Leonardo da Vinci: The Greatest Procrastinator Ever

Da Vinci almost never finished his work, he is the certainly the Greatest Procrastinator Ever, but read more about Leonardo da Vinci.

Behind intense procrastination, some researchers believe there could be a deeper problem: Attention Deficit Disorder.

Leonardo da Vinci painted one of the most typical works of history: the Mona Lisa.

Officially, the girl with the enigmatic smile and seductive look took 3 years to be painted – between 1503 and 1506 – but researchers believe that Leonardo finished the portrait until 1519, the year of his death.


According to biographers, the painting that today is the Louvre’s flagship is unfinished. And this is just one of the evidence that indicates that da Vinci was a notorious procrastinator.

Of course, he was a genius, and maybe he just had too many ideas for a single head. But half a millennium after his death, new research has identified a possible explanation behind the series of unfinished projects that the Renaissance artist has left throughout his career: Attention Deficit Hyperactivity Disorder, or ADHD.

Writing in the English journal Brain, researchers at King’s College London and the University of Pavia in Italy consulted historical evidence, including accounts of Leonardo’s contemporaries, and concluded that their problems with time management, concentration, and procrastination could be attributed to the deficit.

“Although it is impossible to make a postmortem diagnosis for someone who has lived for 500 years, I am confident that ADHD is the most convincing and scientifically plausible hypothesis to explain Leonardo’s difficulty in completing his works,” said Marco Catani, an of the study authors. “Historical records show that Leonardo spent a lot of time planning projects, but he had no consistency in persevering in them. ADHD could explain aspects of Leonardo’s temperament and his strange ‘moon’ genius. “

The researchers highlight Leonardo’s tendency to constantly change the design, as well as his habit of working continuously at night, rarely sleeping soundly – according to biographers, he alternated quick cycles of short naps throughout the night.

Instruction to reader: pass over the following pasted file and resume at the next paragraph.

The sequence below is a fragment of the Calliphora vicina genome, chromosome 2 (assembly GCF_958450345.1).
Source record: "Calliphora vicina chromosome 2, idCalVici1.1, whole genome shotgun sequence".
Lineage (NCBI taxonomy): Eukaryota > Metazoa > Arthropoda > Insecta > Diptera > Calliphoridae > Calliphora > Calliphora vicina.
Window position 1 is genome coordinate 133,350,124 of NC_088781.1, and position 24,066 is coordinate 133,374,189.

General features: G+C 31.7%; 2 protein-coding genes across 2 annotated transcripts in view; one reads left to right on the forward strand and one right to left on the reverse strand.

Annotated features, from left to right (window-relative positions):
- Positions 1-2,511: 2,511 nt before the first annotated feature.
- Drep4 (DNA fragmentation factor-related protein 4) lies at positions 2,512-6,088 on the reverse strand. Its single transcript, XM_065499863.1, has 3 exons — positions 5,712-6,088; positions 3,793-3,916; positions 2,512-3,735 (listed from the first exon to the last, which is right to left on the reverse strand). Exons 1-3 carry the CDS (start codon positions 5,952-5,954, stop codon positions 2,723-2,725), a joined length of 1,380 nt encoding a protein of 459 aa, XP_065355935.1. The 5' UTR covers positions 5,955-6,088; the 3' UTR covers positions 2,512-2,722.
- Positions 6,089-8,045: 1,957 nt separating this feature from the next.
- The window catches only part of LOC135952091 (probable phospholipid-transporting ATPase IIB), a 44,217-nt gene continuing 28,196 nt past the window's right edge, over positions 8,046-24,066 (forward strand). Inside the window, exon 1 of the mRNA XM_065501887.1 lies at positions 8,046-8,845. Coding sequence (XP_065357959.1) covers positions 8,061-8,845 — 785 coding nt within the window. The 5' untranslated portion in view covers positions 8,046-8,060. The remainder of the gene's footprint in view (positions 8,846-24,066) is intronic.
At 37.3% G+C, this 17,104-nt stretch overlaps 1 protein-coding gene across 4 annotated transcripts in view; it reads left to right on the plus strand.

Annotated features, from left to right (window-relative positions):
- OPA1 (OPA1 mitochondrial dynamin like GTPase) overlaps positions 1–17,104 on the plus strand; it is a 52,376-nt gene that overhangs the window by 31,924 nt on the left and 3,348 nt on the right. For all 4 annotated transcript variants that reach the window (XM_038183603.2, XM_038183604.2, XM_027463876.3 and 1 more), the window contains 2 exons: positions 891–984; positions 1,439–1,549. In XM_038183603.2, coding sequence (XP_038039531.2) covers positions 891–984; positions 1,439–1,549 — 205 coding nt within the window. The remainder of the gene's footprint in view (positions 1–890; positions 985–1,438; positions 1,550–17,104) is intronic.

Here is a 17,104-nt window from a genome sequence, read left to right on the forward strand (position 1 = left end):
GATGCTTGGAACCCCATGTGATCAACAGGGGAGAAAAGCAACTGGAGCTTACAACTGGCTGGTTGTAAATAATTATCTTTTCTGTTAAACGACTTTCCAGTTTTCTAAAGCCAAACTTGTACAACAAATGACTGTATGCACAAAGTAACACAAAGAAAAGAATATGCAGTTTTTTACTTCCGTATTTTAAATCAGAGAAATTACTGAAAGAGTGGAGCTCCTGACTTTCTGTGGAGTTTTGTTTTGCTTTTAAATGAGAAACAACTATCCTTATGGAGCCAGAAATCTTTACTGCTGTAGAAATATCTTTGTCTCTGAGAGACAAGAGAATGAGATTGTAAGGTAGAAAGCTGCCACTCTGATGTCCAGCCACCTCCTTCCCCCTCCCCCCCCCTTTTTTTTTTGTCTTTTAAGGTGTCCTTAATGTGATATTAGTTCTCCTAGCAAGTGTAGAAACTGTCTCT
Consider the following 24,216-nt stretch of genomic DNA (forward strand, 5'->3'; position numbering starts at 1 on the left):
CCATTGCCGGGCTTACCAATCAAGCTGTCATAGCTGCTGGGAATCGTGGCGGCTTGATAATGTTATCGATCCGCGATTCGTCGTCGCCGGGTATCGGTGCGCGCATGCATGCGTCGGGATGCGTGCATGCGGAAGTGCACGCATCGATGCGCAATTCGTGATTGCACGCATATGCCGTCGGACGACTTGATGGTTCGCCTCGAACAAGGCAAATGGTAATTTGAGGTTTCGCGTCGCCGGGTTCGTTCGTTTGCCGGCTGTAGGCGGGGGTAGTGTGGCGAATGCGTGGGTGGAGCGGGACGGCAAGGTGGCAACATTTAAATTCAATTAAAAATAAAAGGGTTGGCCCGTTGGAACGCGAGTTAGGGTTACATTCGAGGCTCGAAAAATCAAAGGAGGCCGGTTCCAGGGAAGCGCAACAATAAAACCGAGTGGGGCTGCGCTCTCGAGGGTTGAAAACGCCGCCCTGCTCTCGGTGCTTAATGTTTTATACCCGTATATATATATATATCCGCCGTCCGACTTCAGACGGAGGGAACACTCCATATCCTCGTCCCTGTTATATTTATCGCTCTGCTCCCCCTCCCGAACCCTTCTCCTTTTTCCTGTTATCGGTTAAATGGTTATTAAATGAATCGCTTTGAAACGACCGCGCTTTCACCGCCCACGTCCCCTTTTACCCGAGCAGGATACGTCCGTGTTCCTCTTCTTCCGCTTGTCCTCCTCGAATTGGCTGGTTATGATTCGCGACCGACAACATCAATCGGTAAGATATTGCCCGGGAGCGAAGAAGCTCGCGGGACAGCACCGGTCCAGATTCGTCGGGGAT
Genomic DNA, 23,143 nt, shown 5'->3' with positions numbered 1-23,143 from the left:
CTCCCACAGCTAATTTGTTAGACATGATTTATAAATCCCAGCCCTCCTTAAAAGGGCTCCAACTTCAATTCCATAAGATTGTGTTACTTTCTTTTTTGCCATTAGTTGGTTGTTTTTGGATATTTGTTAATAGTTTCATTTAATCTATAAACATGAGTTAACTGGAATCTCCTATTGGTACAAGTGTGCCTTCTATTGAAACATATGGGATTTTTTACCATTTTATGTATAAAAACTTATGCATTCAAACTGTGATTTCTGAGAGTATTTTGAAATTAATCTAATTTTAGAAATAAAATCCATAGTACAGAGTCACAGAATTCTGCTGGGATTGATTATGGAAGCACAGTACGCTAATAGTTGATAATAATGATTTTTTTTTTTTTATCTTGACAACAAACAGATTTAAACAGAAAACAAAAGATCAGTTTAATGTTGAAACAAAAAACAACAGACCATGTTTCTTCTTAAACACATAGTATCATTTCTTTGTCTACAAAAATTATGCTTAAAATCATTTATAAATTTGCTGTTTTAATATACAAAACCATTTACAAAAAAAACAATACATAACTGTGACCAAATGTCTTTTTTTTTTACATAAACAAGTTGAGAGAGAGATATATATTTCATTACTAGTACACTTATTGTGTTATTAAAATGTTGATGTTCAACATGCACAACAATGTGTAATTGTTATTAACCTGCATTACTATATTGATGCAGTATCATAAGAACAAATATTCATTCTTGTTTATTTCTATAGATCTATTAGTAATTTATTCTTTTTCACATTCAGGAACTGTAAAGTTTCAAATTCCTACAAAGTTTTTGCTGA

In the study, there are also other characteristics of the Renaissance that hit with the possible late diagnosis. Scientists say Leonardo was left-handed – and even survived a stroke in the left hemisphere at age 65.

But all his cognitive (and genius) functions were intact. Researchers believe the two could be related. Da Vinci may have “concentrated” many of his brain functions in a hemisphere of the brain, precisely the one that was not affected by stroke. It is a rare feature, present in less than 5% of the population.

Also, several types of research suggest that Da Vinci had dyslexia due to spelling errors and spelt writing in his notebooks.

This learning disability is often diagnosed alongside ADHD. “Atypical hemisphere dominance, left-handed and dyslexia are more prevalent in children with learning disorders, including ADHD,” the authors write.

Scientists still point out that Leonardo’s genius may have benefited from this condition. “In modern times, a diagnosis of ADHD lacks the level of intellectual ability and is increasingly recognized among college students and adults with successful careers.

Undoubtedly, if positively channelled, some features of ADHD may bring an advantage: the wandering mind can nurture creativity and originality; the restlessness can move to seek news and action for change. “, wrote the authors.

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